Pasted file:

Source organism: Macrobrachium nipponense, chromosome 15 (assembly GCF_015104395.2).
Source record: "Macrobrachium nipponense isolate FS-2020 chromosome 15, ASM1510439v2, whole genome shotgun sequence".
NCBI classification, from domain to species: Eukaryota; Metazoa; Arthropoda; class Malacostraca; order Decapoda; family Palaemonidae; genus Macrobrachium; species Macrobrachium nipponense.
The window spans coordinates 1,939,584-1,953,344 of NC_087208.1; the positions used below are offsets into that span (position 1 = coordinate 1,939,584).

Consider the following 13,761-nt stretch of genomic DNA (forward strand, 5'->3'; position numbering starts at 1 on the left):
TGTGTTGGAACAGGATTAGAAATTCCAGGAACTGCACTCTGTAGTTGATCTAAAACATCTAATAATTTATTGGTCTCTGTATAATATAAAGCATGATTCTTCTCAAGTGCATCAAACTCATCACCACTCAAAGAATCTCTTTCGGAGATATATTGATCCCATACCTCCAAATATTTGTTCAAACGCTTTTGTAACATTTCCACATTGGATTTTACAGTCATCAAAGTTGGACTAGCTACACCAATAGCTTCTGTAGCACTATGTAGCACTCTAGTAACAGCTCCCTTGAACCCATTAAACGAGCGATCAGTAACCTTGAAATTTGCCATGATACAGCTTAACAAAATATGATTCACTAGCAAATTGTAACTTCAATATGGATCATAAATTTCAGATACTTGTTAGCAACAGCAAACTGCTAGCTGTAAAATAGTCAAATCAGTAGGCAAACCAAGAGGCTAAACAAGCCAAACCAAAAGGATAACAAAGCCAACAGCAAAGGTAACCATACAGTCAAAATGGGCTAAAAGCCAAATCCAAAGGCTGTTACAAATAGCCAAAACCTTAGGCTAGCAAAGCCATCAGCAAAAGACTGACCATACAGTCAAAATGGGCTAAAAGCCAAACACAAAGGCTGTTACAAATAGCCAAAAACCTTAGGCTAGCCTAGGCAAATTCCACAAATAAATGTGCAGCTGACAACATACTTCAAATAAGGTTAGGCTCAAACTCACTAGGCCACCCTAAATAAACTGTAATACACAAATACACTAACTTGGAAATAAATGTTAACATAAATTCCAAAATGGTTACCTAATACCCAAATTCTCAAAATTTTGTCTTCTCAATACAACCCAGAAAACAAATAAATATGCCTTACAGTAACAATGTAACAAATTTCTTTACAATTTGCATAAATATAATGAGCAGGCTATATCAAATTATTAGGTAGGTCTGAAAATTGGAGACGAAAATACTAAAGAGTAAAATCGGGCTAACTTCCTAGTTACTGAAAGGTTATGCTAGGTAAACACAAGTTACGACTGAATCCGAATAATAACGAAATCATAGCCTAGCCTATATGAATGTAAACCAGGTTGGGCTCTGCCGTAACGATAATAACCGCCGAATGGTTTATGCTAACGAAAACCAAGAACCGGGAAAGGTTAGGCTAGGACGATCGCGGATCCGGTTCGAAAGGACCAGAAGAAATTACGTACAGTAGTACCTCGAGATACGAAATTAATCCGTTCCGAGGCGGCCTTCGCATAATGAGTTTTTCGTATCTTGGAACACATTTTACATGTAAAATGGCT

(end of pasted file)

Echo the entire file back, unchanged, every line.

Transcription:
Source organism: Macrobrachium nipponense, chromosome 15 (assembly GCF_015104395.2).
Source record: "Macrobrachium nipponense isolate FS-2020 chromosome 15, ASM1510439v2, whole genome shotgun sequence".
NCBI classification, from domain to species: Eukaryota; Metazoa; Arthropoda; class Malacostraca; order Decapoda; family Palaemonidae; genus Macrobrachium; species Macrobrachium nipponense.
The window spans coordinates 1,939,584-1,953,344 of NC_087208.1; the positions used below are offsets into that span (position 1 = coordinate 1,939,584).

Consider the following 13,761-nt stretch of genomic DNA (forward strand, 5'->3'; position numbering starts at 1 on the left):
TGTGTTGGAACAGGATTAGAAATTCCAGGAACTGCACTCTGTAGTTGATCTAAAACATCTAATAATTTATTGGTCTCTGTATAATATAAAGCATGATTCTTCTCAAGTGCATCAAACTCATCACCACTCAAAGAATCTCTTTCGGAGATATATTGATCCCATACCTCCAAATATTTGTTCAAACGCTTTTGTAACATTTCCACATTGGATTTTACAGTCATCAAAGTTGGACTAGCTACACCAATAGCTTCTGTAGCACTATGTAGCACTCTAGTAACAGCTCCCTTGAACCCATTAAACGAGCGATCAGTAACCTTGAAATTTGCCATGATACAGCTTAACAAAATATGATTCACTAGCAAATTGTAACTTCAATATGGATCATAAATTTCAGATACTTGTTAGCAACAGCAAACTGCTAGCTGTAAAATAGTCAAATCAGTAGGCAAACCAAGAGGCTAAACAAGCCAAACCAAAAGGATAACAAAGCCAACAGCAAAGGTAACCATACAGTCAAAATGGGCTAAAAGCCAAATCCAAAGGCTGTTACAAATAGCCAAAACCTTAGGCTAGCAAAGCCATCAGCAAAAGACTGACCATACAGTCAAAATGGGCTAAAAGCCAAACACAAAGGCTGTTACAAATAGCCAAAAACCTTAGGCTAGCCTAGGCAAATTCCACAAATAAATGTGCAGCTGACAACATACTTCAAATAAGGTTAGGCTCAAACTCACTAGGCCACCCTAAATAAACTGTAATACACAAATACACTAACTTGGAAATAAATGTTAACATAAATTCCAAAATGGTTACCTAATACCCAAATTCTCAAAATTTTGTCTTCTCAATACAACCCAGAAAACAAATAAATATGCCTTACAGTAACAATGTAACAAATTTCTTTACAATTTGCATAAATATAATGAGCAGGCTATATCAAATTATTAGGTAGGTCTGAAAATTGGAGACGAAAATACTAAAGAGTAAAATCGGGCTAACTTCCTAGTTACTGAAAGGTTATGCTAGGTAAACACAAGTTACGACTGAATCCGAATAATAACGAAATCATAGCCTAGCCTATATGAATGTAAACCAGGTTGGGCTCTGCCGTAACGATAATAACCGCCGAATGGTTTATGCTAACGAAAACCAAGAACCGGGAAAGGTTAGGCTAGGACGATCGCGGATCCGGTTCGAAAGGACCAGAAGAAATTACGTACAGTAGTACCTCGAGATACGAAATTAATCCGTTCCGAGGCGGCCTTCGCATAATGAGTTTTTCGTATCTTGGAACACATTTTACATGTAAAATGGCT